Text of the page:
There were total of 55 patients, 46 females and 9 males. Ages ranged from 12 to 63 years, with majority (22) falling in 30-39 years age group. Children below 12 years were not included. Fifty two (94.6%) patients presented with painful prominent sweffing and ab­dominaj discomfort. Of them 21(38%) also had history of obstructive episodes of abdominal colic and vomiting. Only one patient was brought in emergency with intes­tinal obstruction. From the history of previous surgery, discharge cards and operation records it was noticed that 37 patients were operated for gynae/obstetrical surgery and 18 operated for general surgery. Most of the patients with incisional hernias reported herniation within one year of previous surgery. History of wound infection of previous surgery was present in 25 patients. Other post-operative complica­tions of previous surgery were respiratory tract infection and cough, abdominal distension, constipation and urinary retention. Only five patients had no history of complications of previous surgery (Table I).

Hernia from lower midline incision was seen in 39 patients (70.9%) where as herniation of upper midline (11) and right paramedian (5) incision was not so frequent. Nine patients had recurrent incisional hernias. Out of fifty five patients with incisional hernia, 48 were operated in emergency by trainee surgeons and in remaining 7 patients, the records of previous surgery could not be traced.
Group I
Fourteen cases were operated by simple repair (controls). Recurrence was seen in 4 patients within 3-11 months after surgery.
Group II
Of 33 patients operated by using mesh as an Onlay graft to reinforce the repair, no recurrence was recorded Three patients complained of pricking sensations at site of surgery for 2-5 months. Chronic sinus developed in one case which settled after curettage.
Group III and III
Five patients were treated with Da Silva and 3 patients with Nuttals technique. No recurrence and minimum post-operative complications were recorded but both techniques have their limitations. Other post-operative complications in all groups are summarised in Table II.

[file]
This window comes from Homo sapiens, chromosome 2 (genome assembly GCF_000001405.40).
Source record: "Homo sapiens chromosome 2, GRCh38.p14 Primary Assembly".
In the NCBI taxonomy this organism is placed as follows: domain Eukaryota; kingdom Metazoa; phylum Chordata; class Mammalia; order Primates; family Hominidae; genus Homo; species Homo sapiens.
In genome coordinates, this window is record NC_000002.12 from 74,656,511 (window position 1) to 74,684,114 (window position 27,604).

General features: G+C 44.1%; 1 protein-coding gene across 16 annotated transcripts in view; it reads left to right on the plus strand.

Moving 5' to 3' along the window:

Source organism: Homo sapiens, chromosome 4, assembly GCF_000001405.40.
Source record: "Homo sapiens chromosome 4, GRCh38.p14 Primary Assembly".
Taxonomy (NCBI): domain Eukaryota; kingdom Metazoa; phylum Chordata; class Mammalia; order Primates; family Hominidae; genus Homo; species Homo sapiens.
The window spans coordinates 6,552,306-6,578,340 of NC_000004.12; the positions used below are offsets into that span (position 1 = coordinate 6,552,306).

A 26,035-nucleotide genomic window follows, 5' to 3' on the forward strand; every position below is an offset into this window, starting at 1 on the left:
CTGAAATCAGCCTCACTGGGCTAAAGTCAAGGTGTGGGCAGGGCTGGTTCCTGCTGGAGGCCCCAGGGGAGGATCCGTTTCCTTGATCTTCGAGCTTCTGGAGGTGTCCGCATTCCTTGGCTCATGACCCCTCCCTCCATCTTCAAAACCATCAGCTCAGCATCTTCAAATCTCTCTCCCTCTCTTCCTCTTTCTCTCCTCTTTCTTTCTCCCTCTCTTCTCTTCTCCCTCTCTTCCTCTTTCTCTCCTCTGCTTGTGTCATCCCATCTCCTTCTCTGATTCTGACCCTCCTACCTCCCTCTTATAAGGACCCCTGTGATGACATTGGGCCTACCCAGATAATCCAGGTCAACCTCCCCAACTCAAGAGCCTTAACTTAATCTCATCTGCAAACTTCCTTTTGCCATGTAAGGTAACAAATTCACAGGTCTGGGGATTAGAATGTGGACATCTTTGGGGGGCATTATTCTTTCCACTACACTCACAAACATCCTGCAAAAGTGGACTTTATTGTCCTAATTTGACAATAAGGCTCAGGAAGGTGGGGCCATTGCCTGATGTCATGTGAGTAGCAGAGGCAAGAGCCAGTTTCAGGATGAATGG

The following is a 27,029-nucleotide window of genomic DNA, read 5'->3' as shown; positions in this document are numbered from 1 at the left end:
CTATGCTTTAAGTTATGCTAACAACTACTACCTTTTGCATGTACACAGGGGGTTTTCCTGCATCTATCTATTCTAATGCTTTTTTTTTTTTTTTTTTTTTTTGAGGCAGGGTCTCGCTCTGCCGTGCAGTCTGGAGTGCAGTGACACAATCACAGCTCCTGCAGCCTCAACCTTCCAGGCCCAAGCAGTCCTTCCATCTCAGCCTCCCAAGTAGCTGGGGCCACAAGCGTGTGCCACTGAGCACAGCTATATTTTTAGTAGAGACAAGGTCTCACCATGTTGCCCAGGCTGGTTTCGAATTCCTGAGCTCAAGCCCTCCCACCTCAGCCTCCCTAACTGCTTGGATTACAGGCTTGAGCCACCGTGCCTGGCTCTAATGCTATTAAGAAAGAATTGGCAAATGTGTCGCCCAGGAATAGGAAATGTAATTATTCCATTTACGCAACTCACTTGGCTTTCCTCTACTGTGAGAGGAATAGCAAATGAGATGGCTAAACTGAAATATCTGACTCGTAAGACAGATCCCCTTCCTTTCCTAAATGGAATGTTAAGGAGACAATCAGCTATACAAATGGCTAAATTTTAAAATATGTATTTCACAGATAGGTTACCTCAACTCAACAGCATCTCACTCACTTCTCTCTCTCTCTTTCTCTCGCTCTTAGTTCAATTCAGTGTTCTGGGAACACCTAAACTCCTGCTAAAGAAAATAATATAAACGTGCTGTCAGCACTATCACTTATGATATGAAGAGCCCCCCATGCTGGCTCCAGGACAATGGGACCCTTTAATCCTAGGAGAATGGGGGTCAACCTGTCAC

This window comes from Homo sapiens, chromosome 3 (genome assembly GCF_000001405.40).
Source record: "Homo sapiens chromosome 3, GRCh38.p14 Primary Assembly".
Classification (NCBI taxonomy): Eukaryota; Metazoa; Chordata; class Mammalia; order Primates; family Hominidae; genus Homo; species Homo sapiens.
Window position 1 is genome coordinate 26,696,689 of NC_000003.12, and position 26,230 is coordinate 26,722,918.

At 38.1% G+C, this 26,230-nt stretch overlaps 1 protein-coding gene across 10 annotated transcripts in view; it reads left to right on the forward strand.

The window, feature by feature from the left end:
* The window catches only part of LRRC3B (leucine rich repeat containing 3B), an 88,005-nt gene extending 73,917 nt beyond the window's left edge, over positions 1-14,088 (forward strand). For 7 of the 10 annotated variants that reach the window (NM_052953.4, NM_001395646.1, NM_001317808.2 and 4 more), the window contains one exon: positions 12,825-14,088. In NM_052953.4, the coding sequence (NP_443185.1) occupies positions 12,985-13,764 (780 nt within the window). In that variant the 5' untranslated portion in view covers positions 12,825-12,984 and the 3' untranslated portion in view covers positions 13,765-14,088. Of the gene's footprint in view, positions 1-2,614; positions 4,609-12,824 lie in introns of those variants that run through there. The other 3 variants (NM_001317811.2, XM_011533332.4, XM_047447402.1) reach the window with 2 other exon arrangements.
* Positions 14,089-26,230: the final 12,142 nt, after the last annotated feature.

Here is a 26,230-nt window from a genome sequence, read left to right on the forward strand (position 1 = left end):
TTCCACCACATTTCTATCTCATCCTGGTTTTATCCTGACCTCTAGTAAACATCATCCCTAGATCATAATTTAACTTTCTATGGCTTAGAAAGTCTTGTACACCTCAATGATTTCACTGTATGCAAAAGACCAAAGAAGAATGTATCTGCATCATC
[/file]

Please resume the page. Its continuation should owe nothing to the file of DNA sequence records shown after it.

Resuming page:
Incisional hernia usually starts as a symptomless partial disruption of the deeper layers of a laparotomy wound during the immediate or early post-operative period16. Factors involved in the causation of incisional hernias include general condition of the patient, techni­que of surgery and post-operative complications. Often it is not possible to indicate a single decisive factor in an individual case17. Wound infection is the commonest cause of incisional hernia whose frequency varies from 44% to 88%5,6. Similar figures (45%) were observed in this study. Old age and obesity also predispose to the develop­ment of incisional hernia1,5. Wound healing is slow in older patients. In this study 51% patients were in age group of 40-63 years and 24% were obese. Surgical repair of incisional hernia without prosthetic device is the preferred treatment. However, some large oval defects make it difficult to bring the fascial edges back in the parallel alignment or it may be closed under tension, the prosthetic mesh is the need of such cases20. The mesh can be implanted as Only graft or it may receive sub fascial extra peritoneal placement or it can be used intra peritonially. Recurrence of incisional hernia repair is variable in the hands of the different surgeons. The reported recurrence rate of incisional hernia is about 45% (average 20%)19. Use of prosthetic material should reduce the incidence but the frequency of the failure is still about 22.5%19. Many investigators have described that recurrence of repair with mesh were caused by inadequate bridging of the defect and new hernias appeared lateral to the mesh. In this study patients were followed for an average of one year. The results were satisfactory in all cases where a synthetic prosthetic was used. Recurrence was recorded in 28.5% cases of the control group where simple repair was used whereas no failure was noted in other groups. The present study indicates that synthetic prosthesis should be used as the treatment of choice in patients with incisional hernias.